Leveraging benefits programs to grow employers' EBITDA
“You might find it interesting to know that 17.4% of the gross domestic product is healthcare,” benefits adviser Kimberly Eckelbarger writes in her book, Breaking Through the Status Quo: How innovative companies are changing the benefits game to help their employees and boost their bottom line. “We spend more than any other economically developed country, due to increased use of medical technology and higher costs.”
It’s that higher-cost part that Eckelbarger, the founder of Tropical Risk Management based in Trinity, Fla., focuses on with her clients. Most are midsize employers who typically offer their employees three fully insured plans at different coverage levels and price points.
For younger, healthier employees, there is usually a low cost, limited coverage plan, while for older employees and those with medical conditions more robust, higher-cost plans are generally available. It’s the costs associated with the latter that Eckelbarger zeroes in on, as these rise faster given that the plan participants are greater utilizers of healthcare and represent a more adverse risk pool for the employer.
To reduce these risk pools, Eckelbarger shows her clients how to roll all three plans into a single “right-sized” plan reduces costs for employer and employee alike. For the employer, the savings flow straight to the bottom line, increasing earnings before interest, taxes, depreciation and amortization.
Her approach also debunks the traditional wisdom that to reduce costs, employers must reduce benefits. “The truth is exactly the opposite,” says Eckelbarger. “Employers have to increase benefit offerings to reduce cost.”
The adviser uses higher deductible health plans with copays in combination with a 105 plan, which refers to Section 105 of the Internal Revenue Service code. These plans allow for the reimbursement of medical expenses under an employer-sponsored health plan and there are various types, including health reimbursement arrangements, medical expense reimbursement plans and accident and health plans. Using different 105 plans in combination with a HDHP with a $5,000 deductible gives Eckelbarger the flexibility to meet the needs of different employee populations within a single plan framework.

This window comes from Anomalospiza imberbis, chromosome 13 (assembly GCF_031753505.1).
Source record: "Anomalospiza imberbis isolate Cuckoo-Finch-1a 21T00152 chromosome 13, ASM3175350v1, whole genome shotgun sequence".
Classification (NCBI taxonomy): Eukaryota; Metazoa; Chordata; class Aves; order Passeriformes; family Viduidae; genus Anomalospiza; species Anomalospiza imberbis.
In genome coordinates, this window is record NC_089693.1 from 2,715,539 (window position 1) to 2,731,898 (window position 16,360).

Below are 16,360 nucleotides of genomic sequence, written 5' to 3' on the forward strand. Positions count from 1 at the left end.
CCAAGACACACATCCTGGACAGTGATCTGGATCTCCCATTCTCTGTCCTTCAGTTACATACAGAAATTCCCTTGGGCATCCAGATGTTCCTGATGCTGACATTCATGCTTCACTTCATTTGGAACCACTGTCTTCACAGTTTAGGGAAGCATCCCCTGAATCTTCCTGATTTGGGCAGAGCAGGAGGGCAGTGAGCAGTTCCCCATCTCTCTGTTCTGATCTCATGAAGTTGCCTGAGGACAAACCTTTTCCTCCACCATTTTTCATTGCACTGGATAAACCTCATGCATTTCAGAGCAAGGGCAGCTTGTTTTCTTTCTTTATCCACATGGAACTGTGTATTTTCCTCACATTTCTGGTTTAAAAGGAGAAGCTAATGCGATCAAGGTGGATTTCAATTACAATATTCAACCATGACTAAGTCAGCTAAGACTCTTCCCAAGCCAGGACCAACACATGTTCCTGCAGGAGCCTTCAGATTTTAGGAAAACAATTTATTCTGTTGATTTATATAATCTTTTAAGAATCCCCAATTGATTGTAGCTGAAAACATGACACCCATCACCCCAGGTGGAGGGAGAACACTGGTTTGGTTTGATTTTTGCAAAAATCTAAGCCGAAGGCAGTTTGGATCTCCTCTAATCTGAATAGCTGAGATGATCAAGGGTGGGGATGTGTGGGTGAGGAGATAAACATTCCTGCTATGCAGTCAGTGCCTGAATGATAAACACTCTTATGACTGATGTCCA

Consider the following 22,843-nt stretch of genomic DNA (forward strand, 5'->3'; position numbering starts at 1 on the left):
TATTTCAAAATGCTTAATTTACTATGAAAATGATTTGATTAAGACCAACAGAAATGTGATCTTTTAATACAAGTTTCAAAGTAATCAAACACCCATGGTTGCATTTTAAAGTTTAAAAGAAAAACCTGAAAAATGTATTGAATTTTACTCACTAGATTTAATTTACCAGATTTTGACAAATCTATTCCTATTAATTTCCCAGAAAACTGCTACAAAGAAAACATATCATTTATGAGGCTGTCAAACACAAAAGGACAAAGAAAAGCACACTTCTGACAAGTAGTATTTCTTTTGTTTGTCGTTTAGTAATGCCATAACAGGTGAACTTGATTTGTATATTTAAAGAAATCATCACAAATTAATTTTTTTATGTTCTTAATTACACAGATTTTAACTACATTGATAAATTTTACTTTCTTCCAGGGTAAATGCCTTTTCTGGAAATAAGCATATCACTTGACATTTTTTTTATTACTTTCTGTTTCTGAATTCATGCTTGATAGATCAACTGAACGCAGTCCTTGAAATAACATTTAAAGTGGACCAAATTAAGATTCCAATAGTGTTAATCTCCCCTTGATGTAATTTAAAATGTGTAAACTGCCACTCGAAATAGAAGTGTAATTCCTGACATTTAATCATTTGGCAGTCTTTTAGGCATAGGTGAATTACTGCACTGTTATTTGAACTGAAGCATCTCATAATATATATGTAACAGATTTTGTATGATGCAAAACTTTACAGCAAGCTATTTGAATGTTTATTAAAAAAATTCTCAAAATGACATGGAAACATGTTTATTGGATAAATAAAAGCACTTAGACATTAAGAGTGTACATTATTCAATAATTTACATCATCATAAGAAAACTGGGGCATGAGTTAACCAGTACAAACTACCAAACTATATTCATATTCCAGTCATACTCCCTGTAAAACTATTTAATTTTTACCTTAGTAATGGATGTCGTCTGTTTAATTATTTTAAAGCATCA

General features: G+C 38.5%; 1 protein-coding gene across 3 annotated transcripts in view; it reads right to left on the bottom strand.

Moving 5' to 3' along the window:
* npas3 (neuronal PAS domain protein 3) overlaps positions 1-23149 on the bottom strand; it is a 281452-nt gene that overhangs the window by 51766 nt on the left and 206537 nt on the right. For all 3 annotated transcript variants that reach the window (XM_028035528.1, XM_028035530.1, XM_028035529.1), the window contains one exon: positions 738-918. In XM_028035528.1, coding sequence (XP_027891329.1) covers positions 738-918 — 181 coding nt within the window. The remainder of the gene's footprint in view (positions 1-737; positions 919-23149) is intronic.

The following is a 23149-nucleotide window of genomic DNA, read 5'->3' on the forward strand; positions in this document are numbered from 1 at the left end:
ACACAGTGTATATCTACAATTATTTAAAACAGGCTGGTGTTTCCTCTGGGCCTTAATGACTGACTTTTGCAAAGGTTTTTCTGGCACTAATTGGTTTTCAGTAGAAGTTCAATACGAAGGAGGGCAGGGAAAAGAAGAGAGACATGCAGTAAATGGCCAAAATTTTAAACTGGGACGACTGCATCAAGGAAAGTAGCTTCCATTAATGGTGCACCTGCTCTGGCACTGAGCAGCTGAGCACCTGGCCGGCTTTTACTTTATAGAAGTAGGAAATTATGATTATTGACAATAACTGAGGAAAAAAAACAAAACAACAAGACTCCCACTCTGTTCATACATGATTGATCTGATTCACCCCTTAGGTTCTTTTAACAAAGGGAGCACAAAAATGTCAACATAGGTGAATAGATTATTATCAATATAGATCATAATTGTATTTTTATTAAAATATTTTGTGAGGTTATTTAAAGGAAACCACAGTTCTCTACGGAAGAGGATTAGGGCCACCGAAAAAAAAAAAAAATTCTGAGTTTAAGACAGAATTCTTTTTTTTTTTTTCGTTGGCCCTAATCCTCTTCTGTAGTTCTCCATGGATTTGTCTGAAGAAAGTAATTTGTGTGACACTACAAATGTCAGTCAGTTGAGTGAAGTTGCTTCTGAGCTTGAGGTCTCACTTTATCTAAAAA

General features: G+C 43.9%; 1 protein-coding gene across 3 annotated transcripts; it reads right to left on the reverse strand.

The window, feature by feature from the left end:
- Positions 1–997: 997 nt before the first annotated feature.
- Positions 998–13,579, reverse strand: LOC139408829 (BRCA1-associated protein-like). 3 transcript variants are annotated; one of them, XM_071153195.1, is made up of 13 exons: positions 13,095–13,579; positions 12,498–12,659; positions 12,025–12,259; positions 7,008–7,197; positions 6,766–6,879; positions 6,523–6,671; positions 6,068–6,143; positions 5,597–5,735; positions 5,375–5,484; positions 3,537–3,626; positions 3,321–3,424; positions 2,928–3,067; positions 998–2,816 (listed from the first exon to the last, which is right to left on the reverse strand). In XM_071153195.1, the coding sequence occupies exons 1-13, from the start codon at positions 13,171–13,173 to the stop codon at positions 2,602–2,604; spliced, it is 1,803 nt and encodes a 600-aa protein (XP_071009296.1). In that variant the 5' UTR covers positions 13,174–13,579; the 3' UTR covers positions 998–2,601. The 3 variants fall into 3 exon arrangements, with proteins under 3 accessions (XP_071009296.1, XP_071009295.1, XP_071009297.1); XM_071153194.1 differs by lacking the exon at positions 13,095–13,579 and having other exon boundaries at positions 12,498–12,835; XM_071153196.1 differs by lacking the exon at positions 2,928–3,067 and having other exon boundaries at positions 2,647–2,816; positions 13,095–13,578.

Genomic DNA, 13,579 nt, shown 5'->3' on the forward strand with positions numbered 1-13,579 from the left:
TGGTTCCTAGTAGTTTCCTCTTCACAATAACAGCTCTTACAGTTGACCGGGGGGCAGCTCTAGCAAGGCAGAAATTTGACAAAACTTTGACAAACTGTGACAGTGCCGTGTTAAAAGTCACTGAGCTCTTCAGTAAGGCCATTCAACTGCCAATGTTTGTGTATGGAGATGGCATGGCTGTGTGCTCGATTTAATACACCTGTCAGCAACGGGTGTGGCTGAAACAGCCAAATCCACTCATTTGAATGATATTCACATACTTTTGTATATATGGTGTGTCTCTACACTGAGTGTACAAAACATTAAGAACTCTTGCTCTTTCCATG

This creates a variety of cost-saving opportunities for her clients—lower premiums key among them. In one recent instance, those amounted to $920 per employee per year. For the 101-employee company that meant a savings of $468,673 over a five-year period.
Fellow adviser John Stoner, president of the Stoner Organization in St. Petersburg, Fla., and another proponent of 105 plans says of Eckelbarger, “There are only two or three other brokers that I know of that are using the same strategy.” The 96% of brokers that use only standalone HRA plans, he adds, “are missing an opportunity.”
Making use of voluntary benefits
Voluntary benefits, such as dental and vision, are another core component of Eckelbarger’s strategy. For those employees that tend to skip their annual checkup but regularly visit the dentist and optometrist can detect a host of serious chronic conditions, ranging from anemia, diabetes and HIV to cancer, multiple sclerosis and heart disease.
“Dental and vision plans are not currently being marketed as a wellness benefit, but they should be,” she says. “Dental and vision wellness preventative visits save lives and reduce health plan spend with early detection.”
Stoner explains that predictive modeling can be applied to the data gathered from dental and vision checkups to determine if an employee is liable to make a healthcare claim in the near future.
“Instead of catching someone with a $100,000 claim, we are trying to catch them before they make a $100,000 claim,” he says. “When you have a dental plan and a vision plan in place, employers will save money on health plan claims, and they will save social security taxes when the employee buys up from a $200 benefit to a $1,000 or $1,500 benefit.”
What makes vision and dental plans even more attractive for employers is that their tax favored status means their net cost is negligible.
Eckelbarger takes her strategy yet a step further by incorporating disability plans. These cost clients $5 a month per employee, but their savings on reduced claims costs and social security taxes easily surpass that.
“We work from a base plan of $100 per week in short term disability benefits, which due to employee contributions is a no-to-low cost item for employers,” Eckelbarger says. “Interested employees can buy up to a 60% of compensation benefit.”
Another advantage for employers is how this strategy raises the level of employee engagement. Eckelbarger says it typically runs 75% and higher.
“Contrast that with the status quo, which engages about 25% of employees—even when financial incentives are used,” she continues. “In the mid-market space, when we demonstrate an engagement level of 75% or more, we see anywhere from a 7% to 15% premium savings from the health plan carrier.”
Eckelbarger says her strategies can dramatically reduce what is the third largest line item expense for American employers.
“We are in an economic healthcare crisis that is unsustainable and requires thinking differently than we have in the past,” she argues. “Strategy with execution will provide employers improved EBITDA and begin to solve this crisis.”